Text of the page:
[llvm-commits] [llvm] r71610 - in /llvm/trunk: include/llvm/CodeGen/MachineFunction.h include/llvm/Intrinsics.td lib/CodeGen/MachineFunction.cpp lib/CodeGen/PrologEpilogInserter.cpp lib/CodeGen/SelectionDAG/SelectionDAGBuild.cpp lib/Target/ARM/AR

Eli Friedman eli.friedman at gmail.com
Thu May 14 11:19:29 PDT 2009

On Thu, May 14, 2009 at 10:41 AM, Jim Grosbach <grosbach at apple.com> wrote:
>> How exactly will the second argument to builtinlongjmp be used?  gcc
>> requires that the second argument to __builtin_longjmp is a constant
>> 1.
> There's some funkiness there. GCC uses flow control tricks with passing the
> address of a label to tell the builtin_setjmp call site that control came
> from a builtin_longjmp rather than straightline execution. LLVM doesn't
> allow the addresses of basic blocks to escape the containing function
> directly, so that solution doesn't fit too well.

It shouldn't be impossible, just slightly tricky.  The restriction on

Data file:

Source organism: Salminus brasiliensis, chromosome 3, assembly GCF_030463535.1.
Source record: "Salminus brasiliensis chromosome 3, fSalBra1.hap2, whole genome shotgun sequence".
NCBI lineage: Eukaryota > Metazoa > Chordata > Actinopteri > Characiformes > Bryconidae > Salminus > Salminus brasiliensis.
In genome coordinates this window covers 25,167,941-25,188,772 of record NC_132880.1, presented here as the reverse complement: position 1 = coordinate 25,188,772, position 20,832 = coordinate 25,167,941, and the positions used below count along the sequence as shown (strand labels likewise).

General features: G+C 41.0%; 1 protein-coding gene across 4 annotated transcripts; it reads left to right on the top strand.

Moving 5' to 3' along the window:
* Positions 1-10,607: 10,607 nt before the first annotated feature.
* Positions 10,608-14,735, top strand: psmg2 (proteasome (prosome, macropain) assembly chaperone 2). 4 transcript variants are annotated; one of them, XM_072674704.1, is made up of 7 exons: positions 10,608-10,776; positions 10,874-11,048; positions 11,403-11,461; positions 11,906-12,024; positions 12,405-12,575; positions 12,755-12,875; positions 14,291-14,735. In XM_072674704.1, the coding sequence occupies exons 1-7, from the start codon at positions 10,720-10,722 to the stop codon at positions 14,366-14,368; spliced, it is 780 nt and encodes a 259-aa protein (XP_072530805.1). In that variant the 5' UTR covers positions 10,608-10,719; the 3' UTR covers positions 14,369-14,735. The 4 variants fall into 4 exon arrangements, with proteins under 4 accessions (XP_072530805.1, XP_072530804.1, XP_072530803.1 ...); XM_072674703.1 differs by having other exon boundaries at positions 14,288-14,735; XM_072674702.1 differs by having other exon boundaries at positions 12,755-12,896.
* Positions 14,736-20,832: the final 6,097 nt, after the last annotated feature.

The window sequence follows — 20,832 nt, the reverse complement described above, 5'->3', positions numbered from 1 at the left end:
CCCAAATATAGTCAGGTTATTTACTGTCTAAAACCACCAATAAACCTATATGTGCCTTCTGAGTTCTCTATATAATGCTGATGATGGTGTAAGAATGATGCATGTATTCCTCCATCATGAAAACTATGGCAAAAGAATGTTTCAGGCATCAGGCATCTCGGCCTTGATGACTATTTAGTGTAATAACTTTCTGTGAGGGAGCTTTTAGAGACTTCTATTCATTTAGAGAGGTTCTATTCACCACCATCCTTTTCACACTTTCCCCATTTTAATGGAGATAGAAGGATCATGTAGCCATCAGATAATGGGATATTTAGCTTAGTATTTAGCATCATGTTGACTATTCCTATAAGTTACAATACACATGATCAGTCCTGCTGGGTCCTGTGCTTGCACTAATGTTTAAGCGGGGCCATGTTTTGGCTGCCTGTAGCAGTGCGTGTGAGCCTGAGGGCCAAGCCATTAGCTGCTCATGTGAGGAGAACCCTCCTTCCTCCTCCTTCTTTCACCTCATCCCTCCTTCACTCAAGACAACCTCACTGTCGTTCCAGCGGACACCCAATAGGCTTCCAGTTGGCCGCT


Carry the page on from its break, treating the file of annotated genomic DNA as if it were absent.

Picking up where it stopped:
taking the address of a basic block doesn't apply to machine basic
blocks; an obvious example is jump tables.

> Instead, I'm using an
> explicit value passed back from the builtin_longjmp. This interoperates
> properly with the GCC builtin_setjmp since what our exception handling is
> looking for is zero or non-zero, not specific values. Since the LLVM version
> needs to guarantee a non-zero value, I didn't see a reason to restrict it to
> an explicit literal '1'.

I'm reasonably sure that the gcc implementation doesn't intend to
guarantee the state of any register other than the stack pointer
register and the frame pointer register.  We don't want to run into
the situation where a new version of gcc accidentally breaks


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